“When it came time to decide on a location for the brewery, we were immediately drawn to the community and timeless charm of Riverside, where we found a peculiar little barn on Saulter Street. Upon my first visit, I had feeling that time seemed to have slowed down. It felt like a little escape from the city, hidden within it.” 

Saulter Street Brewery, 1-31 Saulter Street, Toronto, ON 

The Opera House, The Hub in Toronto and the Lost Tapes of the 27 Club

The Opera House in Toronto’s Riverside neighbourhood, along with Lemmon Entertainment and PRG have all come together to launch The HUB. The HUB is a full broadcast + content capture studio located at the Opera House, 735 Queen Street East.

Lost Tapes of the 27 Club

The HUB has secured their first shoot which will capture content for ‘The Lost Tapes Live’. The Lost Tapes Live, a Lemmon Entertainment production, is a virtual broadcast that gives an in-depth look into the complex relationship between talent, fame and tragedy through interviews, testimonials and live performances.  The Lost Tapes Live was created in support of Lost Tapes of the 27 Club campaign. 

The campaign by Over The Bridge spotlights the music industry’s mental health crisis. 

The Lost Tapes of the 27 Club campaign has officially launched

To show the world what’s been lost to this mental health crisis, Over The Bridge, an organization that empowers musicians and to reclaim their lives from their mental health struggles, used artificial intelligence to create the album the 27 Club never had the chance to. Through this album, they’re encouraging more music industry insiders to get the mental health support they need, so they can continue making the music we all love for years to come.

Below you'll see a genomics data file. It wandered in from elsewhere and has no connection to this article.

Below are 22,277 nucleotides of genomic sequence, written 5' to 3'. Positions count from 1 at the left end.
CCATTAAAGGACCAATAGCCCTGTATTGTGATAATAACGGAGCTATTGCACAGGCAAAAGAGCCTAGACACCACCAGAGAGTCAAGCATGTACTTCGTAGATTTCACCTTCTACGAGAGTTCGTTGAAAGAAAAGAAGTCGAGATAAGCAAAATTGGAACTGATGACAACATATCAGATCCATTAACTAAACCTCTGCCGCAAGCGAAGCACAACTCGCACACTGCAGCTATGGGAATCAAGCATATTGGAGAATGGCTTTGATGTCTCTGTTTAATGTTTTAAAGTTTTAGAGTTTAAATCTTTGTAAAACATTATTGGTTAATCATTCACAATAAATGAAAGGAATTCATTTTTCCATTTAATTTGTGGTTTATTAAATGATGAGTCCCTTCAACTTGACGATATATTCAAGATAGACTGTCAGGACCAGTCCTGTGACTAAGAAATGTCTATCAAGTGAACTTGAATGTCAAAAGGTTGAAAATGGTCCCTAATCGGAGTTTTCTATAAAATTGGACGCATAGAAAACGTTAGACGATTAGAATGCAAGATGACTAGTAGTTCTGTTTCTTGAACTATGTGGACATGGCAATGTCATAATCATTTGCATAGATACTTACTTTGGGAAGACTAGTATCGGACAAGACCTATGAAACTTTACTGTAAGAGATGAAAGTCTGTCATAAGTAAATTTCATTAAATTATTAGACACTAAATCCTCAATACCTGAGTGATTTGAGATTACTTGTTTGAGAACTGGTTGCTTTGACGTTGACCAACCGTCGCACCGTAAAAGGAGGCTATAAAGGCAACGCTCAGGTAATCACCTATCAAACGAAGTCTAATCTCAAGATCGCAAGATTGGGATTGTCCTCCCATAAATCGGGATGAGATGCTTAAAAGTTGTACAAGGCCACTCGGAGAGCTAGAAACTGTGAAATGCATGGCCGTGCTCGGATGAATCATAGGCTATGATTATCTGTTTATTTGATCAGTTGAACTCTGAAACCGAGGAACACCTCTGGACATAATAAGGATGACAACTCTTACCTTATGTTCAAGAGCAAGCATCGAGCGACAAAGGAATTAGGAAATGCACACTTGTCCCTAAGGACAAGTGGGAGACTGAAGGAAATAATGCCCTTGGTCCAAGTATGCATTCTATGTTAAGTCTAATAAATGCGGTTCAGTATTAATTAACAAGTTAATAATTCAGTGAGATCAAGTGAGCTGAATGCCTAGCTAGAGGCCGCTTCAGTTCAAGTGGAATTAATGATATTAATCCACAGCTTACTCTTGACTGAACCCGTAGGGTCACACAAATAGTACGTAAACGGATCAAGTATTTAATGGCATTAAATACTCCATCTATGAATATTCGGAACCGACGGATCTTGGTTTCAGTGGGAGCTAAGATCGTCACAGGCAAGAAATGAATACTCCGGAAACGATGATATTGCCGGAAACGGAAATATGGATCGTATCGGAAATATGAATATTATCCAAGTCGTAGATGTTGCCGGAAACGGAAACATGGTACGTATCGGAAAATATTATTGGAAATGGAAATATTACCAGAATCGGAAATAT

“It’s through these songs that we’re showing musicians, and the public, what could have been had artists not lost their lives to mental health issues.”

Did you know:

  • 68% of musicians have experienced depression
  • 71%of musicians believe they’ve experienced incidences of anxiety and panic attacks
  • Suicide attempts for music industry workers are more than double that of the general population
Lost Tapes of the 27 Club

What do they want to achieve with this campaign?

“We want everyone in the industry to know that there is support.” 

  • Mass awareness for those working in the industry to know that there are organizations like Over the Bridge that are there for them to help.
  • Raise awareness that those working in the music industry are a vulnerable community, especially during the pandemic.
  • Create a talking point for those in the industry and wider media to talk about mental health in the music and entertainment industry, focusing on de-stigmatizing and challenging the romanticized belief that creativity comes hand-in-hand with suffering.

Get engaged and share the campaign. The music and campaign live online as a microsite, a Spotify album, and a YouTube playlist:

Visit for more information.


Campaign Website link
YouTube playlist link
Spotify playlist link


#LoveOnQueen February Edition Wrap Up!

That’s a wrap for #LoveOnQueen! It’s been an incredible 28 days of gift card giveaways to Queen Street businesses, and a great collab with @riverside_bia & @queenstreetwest (& it won’t be the last!). Thx everyone for keeping up the local love!! We’re better together!!